Helen is looking for her friends.
She thinks they might be in the haunted house.
I like to make the haunted house sounds.
Meet nine year old Joshua Lewis.
There's one, she sees a ghost, and her friend jumped out to surprise her.
Today, he's trying out a new piece of tech called "Code Jumper", a physical coding language, developed by Microsoft, for children who are blind or Visually impaired.
You plug in the pods into the hub and you turn the knob, which is the donut knob, which looks like a donut but it's a circle knob and it's flat and you turn it and then And you can choose sounds.
In the summer, I did a little tutoring with Joshua and he was talking about coding and that was something that he was very interested in and he wanted to know what I knew about it.
So, when they contacted the school, I was like, my goodness, this is really exciting that we're gonna get to actually lay hands on it and let the kids be able to use it.
When I was over here we made a song.
It was row, row, row your boat.
Row, row, row, your boat.
And then we made like a haunted house book.
Good design works for all kids.
You know when you've got a product that just works.
Because it's intuitive, student catch on quick.
And in essence learning then begins to happen and just begins to blossoms.
Each concrete on your learning or code that shows up on a tablet which then turns into musical notes, songs, words or sounds So they're physically picking up pieces of code and creating their strands as they go along.
The hub reads through all the pods and sends it to the speaker, and that's how you can hear all the information that you had gotten from the Parts.
Dian Rufane a teacher of the blind and visually impaired at Brackenridge Franklin elementary in little Kentucky is one of the first to get it in her classroom.
What I really loved was that how at easy they are with it because when they came to myself and the other teacher miss Allen that works with me we were both like we don't know a lot about coding in this like.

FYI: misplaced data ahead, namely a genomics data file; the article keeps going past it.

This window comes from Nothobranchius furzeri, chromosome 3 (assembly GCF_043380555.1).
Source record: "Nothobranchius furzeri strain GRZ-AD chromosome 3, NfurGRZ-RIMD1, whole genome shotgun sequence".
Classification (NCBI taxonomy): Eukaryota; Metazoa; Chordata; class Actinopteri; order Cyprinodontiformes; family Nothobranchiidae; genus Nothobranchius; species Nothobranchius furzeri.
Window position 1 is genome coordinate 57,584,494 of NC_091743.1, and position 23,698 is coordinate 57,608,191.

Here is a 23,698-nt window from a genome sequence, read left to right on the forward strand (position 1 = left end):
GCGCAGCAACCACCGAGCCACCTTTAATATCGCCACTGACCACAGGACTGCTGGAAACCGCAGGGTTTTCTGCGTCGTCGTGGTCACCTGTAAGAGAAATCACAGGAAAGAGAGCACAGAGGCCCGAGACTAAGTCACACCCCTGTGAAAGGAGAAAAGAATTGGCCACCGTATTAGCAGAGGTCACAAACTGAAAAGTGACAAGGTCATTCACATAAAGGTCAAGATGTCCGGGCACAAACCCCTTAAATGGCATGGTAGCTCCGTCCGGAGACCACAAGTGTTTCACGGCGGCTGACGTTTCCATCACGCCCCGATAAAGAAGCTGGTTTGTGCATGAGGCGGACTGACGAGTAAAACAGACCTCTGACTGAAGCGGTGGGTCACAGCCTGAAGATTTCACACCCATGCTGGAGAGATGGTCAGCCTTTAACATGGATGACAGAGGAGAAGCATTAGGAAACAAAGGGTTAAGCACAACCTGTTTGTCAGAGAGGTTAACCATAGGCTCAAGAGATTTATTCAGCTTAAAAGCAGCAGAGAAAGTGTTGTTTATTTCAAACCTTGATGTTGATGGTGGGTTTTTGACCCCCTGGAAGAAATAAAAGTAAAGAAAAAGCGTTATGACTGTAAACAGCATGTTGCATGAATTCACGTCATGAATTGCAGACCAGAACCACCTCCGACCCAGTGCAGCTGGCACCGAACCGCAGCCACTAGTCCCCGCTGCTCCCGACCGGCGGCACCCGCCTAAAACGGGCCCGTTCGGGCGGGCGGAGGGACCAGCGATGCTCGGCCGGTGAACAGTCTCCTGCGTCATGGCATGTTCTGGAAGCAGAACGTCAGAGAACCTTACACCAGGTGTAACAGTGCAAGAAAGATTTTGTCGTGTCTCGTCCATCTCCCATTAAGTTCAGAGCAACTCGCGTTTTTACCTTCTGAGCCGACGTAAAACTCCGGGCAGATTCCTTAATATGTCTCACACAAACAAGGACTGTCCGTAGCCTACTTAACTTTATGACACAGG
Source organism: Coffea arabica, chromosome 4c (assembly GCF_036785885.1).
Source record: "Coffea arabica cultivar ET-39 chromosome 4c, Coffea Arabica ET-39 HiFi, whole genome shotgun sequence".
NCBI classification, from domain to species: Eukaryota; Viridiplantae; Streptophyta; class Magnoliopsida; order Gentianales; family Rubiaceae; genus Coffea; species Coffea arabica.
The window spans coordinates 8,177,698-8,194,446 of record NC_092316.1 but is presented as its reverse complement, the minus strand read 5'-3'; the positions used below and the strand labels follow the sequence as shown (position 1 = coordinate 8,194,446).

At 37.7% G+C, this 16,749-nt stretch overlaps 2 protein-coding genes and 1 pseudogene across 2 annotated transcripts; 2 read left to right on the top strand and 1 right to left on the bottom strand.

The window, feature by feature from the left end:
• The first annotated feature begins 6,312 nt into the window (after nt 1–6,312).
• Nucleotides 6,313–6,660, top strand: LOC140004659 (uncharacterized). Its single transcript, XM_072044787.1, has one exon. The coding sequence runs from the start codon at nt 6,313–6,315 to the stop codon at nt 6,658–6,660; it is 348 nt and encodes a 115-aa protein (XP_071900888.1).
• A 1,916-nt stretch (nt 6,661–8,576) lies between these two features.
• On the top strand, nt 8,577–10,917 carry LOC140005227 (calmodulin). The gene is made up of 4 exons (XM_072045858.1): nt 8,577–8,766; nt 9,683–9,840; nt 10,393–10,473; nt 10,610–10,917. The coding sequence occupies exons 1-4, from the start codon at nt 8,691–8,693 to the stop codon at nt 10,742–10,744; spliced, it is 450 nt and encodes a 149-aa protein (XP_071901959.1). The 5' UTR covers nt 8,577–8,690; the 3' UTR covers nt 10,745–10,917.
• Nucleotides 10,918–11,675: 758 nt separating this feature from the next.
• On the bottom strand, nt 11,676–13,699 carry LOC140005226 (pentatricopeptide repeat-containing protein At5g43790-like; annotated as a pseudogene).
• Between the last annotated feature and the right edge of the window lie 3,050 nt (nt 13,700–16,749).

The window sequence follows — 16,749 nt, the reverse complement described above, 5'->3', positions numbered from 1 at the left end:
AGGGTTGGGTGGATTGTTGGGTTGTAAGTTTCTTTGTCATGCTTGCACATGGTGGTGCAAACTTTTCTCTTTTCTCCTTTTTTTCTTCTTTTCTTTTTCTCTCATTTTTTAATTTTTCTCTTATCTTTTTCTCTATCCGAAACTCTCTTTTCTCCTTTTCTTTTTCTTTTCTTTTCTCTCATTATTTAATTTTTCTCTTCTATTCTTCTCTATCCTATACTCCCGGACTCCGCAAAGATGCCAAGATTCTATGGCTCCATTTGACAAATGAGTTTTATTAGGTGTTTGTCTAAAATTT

This that kind of thing, and then when the kids start using it, they're just all over it.
I mean, they're like And this does this and this does this and you can do this and it's so much more natural for them because that's the world that they live in.
If I can get it at home, I would try to do what I can do here with
With my family.
I would try to make all kinds of creepy noises or anything but my parents, they'll be creeped.
They'll be thinking that somebody broke in [LAUGH] or something.
Craig Meter, President of the American Printing House for the Blind in Louisville, is working with Microsoft to get Code Jumper in hands of students all over the world.
There's a huge shortage.
And Microsoft, and we've also heard this from Apple too.
We've heard this from Google as well, from members of their accessibility team.
They can't find enough programmers Programmers are in high demand, this is a huge field.
You can be blind and become a programmer.
Joshua's a natural at programming, a skill that could definitely come in handy in the future.
What do you want to be when you grow up?
What do you wanna invent when you grow up?
Well flying cars.
Co jumper officially launches for the classroom and for individual purchase in July.
And for students like Dianna's it can't arrive soon enough.
Assistive technology and the technoloyg that APH has really levels that playing field for our kids when you're looking at careers.
It shows them the jobs that they can do.
It just really links the sighted world with the blind world as well.